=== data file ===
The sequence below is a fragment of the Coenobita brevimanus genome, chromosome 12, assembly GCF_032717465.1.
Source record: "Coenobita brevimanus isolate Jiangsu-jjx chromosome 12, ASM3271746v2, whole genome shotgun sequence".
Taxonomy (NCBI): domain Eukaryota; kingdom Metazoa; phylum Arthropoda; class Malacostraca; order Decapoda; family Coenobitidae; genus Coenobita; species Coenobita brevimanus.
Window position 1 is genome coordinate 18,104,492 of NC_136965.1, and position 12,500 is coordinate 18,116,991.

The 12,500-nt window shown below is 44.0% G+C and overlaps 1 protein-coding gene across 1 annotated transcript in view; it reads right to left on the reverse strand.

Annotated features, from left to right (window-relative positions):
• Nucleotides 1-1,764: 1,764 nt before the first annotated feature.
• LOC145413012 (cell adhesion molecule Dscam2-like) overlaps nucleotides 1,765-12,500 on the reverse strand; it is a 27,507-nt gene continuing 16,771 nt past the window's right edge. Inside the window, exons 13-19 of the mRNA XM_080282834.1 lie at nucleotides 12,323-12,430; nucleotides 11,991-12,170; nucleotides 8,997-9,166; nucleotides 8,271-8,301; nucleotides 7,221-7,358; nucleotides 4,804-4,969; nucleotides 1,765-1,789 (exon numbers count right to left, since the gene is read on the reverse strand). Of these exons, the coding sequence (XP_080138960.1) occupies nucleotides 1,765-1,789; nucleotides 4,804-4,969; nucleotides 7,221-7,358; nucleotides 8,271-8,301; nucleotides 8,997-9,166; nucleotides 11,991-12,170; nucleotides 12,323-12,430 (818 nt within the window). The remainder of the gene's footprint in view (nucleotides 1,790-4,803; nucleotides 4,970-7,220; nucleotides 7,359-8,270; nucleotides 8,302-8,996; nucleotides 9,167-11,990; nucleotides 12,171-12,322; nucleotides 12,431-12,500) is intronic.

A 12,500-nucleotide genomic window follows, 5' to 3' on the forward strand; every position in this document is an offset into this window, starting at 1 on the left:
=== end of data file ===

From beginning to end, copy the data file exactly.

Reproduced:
The sequence below is a fragment of the Coenobita brevimanus genome, chromosome 12, assembly GCF_032717465.1.
Source record: "Coenobita brevimanus isolate Jiangsu-jjx chromosome 12, ASM3271746v2, whole genome shotgun sequence".
Taxonomy (NCBI): domain Eukaryota; kingdom Metazoa; phylum Arthropoda; class Malacostraca; order Decapoda; family Coenobitidae; genus Coenobita; species Coenobita brevimanus.
Window position 1 is genome coordinate 18,104,492 of NC_136965.1, and position 12,500 is coordinate 18,116,991.

The 12,500-nt window shown below is 44.0% G+C and overlaps 1 protein-coding gene across 1 annotated transcript in view; it reads right to left on the reverse strand.

Annotated features, from left to right (window-relative positions):
• Nucleotides 1-1,764: 1,764 nt before the first annotated feature.
• LOC145413012 (cell adhesion molecule Dscam2-like) overlaps nucleotides 1,765-12,500 on the reverse strand; it is a 27,507-nt gene continuing 16,771 nt past the window's right edge. Inside the window, exons 13-19 of the mRNA XM_080282834.1 lie at nucleotides 12,323-12,430; nucleotides 11,991-12,170; nucleotides 8,997-9,166; nucleotides 8,271-8,301; nucleotides 7,221-7,358; nucleotides 4,804-4,969; nucleotides 1,765-1,789 (exon numbers count right to left, since the gene is read on the reverse strand). Of these exons, the coding sequence (XP_080138960.1) occupies nucleotides 1,765-1,789; nucleotides 4,804-4,969; nucleotides 7,221-7,358; nucleotides 8,271-8,301; nucleotides 8,997-9,166; nucleotides 11,991-12,170; nucleotides 12,323-12,430 (818 nt within the window). The remainder of the gene's footprint in view (nucleotides 1,790-4,803; nucleotides 4,970-7,220; nucleotides 7,359-8,270; nucleotides 8,302-8,996; nucleotides 9,167-11,990; nucleotides 12,171-12,322; nucleotides 12,431-12,500) is intronic.

A 12,500-nucleotide genomic window follows, 5' to 3' on the forward strand; every position in this document is an offset into this window, starting at 1 on the left: